There might not be anything more polarizing in college football than uniforms.
Everyone, it seems, has uniform opinions. Rarely are folks neutral. There are the traditionalists that yearn for the uniforms of 50 years ago, there are progressives who love what Oregon does with their uniforms on a weekly basis, and there are people who like to see some small updates while keeping things simple.
The Tennessee Vols’ uniforms underwent several semi-major changes during the Butch Jones era. Tennessee unveiled smokey grey jerseys and pants/helmets featuring the Vols’ end-zone checkerboard pattern.
Earlier this year, it was reported that Tennessee would ditch the smokey grey jerseys.
On Thursday, news broke that UT will return to the single orange stripe on the pants and helmet.
Sources have confirmed that @Vol_Football will be retiring the checkerboard stripe on the helmet and pants, and will instead have a single solid stripe. These uniform changes are added to the return of black cleats and the dropping of Smokey grey alternate. pic.twitter.com/lMtQRs4q7r
— Chad Fields (@CfieldsVFL) July 12, 2018
I actually didn’t mind the checkerboard pattern that much, since it’s big part of Tennessee’s tradition. These changes really aren’t a big deal to me.
Except for one thing that I feel this change reveals.
In the past, much has been made about how uniforms affect recruiting. When the traditionalists were bemoaning the Vols’ recent jersey changes (specifically the smokey greys), they were constantly reminded that “it helps recruiting”.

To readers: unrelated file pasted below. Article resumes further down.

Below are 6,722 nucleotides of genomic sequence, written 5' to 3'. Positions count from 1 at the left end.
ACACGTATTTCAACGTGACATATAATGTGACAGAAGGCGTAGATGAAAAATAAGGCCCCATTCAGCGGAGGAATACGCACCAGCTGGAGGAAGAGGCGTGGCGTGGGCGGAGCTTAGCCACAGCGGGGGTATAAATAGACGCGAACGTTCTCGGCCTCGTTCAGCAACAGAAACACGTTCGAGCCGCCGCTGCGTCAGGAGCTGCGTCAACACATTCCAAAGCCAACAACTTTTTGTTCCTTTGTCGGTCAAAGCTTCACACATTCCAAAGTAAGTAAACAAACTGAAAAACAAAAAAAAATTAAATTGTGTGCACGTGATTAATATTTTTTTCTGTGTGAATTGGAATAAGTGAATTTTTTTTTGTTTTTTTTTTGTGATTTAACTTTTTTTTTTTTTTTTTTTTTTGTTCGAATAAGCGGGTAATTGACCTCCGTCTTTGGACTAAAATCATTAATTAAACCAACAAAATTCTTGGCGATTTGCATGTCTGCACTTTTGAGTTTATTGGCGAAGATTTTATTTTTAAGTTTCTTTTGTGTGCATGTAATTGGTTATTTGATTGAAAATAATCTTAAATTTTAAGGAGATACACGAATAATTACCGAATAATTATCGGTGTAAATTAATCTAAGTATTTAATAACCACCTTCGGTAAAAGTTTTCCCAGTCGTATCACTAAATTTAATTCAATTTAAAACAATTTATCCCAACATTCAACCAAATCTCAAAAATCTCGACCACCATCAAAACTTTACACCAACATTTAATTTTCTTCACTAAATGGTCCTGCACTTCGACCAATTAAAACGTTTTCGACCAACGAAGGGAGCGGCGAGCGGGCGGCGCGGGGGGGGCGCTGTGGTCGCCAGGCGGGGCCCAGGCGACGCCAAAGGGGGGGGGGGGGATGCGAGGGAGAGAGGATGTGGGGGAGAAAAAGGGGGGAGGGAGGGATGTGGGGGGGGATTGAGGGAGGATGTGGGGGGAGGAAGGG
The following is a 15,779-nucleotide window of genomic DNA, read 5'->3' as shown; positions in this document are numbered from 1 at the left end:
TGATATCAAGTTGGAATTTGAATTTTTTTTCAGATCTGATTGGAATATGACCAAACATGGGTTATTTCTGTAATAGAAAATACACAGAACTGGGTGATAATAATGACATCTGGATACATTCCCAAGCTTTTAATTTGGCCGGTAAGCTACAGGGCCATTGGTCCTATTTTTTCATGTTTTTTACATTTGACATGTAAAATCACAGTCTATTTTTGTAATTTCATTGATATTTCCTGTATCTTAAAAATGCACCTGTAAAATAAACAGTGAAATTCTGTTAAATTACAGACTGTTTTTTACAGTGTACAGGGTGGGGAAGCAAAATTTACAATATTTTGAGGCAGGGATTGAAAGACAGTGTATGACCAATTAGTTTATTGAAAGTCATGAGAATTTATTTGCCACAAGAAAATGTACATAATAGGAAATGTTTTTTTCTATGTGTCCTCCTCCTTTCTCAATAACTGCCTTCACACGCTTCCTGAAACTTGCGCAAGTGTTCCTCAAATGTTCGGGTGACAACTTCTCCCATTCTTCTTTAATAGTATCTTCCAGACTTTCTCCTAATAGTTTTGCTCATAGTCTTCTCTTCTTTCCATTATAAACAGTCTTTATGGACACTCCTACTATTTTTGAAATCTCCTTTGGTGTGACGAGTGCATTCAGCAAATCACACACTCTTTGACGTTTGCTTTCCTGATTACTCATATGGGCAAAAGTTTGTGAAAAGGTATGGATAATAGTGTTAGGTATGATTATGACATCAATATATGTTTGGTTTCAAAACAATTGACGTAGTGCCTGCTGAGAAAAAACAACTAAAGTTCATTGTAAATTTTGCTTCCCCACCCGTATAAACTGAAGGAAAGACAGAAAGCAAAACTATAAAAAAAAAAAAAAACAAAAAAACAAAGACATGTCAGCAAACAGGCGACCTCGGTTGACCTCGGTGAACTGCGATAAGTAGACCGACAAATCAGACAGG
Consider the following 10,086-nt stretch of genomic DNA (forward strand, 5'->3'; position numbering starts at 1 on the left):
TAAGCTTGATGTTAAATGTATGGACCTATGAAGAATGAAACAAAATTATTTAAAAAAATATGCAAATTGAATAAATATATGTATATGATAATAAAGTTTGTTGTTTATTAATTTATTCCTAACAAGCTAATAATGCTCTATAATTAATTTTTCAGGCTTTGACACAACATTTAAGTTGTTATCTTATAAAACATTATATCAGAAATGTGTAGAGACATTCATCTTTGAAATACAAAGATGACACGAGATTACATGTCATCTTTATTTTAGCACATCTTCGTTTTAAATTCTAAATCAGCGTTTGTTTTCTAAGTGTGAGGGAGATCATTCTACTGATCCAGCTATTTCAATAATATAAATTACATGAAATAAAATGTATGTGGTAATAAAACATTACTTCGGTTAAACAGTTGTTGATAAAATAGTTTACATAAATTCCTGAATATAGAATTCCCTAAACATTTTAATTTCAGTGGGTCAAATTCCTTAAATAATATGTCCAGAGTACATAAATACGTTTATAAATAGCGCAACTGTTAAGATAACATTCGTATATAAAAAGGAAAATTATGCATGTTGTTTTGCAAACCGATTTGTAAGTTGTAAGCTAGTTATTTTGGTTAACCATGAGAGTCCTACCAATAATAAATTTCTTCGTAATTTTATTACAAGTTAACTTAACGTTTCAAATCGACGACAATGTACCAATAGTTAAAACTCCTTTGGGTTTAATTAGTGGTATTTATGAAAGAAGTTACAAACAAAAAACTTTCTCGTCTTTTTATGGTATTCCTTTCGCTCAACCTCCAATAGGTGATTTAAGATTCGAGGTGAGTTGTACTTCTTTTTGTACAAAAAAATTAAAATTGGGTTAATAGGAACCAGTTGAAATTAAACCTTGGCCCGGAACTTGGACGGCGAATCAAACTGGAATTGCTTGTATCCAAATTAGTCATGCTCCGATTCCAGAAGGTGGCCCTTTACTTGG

But I don’t think that’s true. At all. And these changes prove it.
If jerseys played such an important part in recruiting, don’t you think Nick Saban, and by extension Jeremy Pruitt, would place a bigger emphasis on “flashy” uniforms?
I don’t think it’s any coincidence that some of college football’s most successful programs (Alabama, Clemson, Georgia, Ohio State etc) have pretty basic uniforms. The focus should be on the product on the field, not what the back of the helmets look like.
Sure, it’s fun for fans. And yes, recruits do get excited by uniforms when they’re on official visits.
But do you really want a recruit choosing a school based on their uniforms? Wouldn’t you rather have a player that’s committing because he believes in the vision of the program and the structure of the offensive/defensive units?
The succes Alabama’s had in recruiting, with the most basic uniforms in college football, proves that style on the field matters very little when it comes to landing the top high school talent in the nation.
I love a crisp looking uniform as much as anyone, but when it’s all said and done, the results on the field are all that really matters.
Featured image via Getty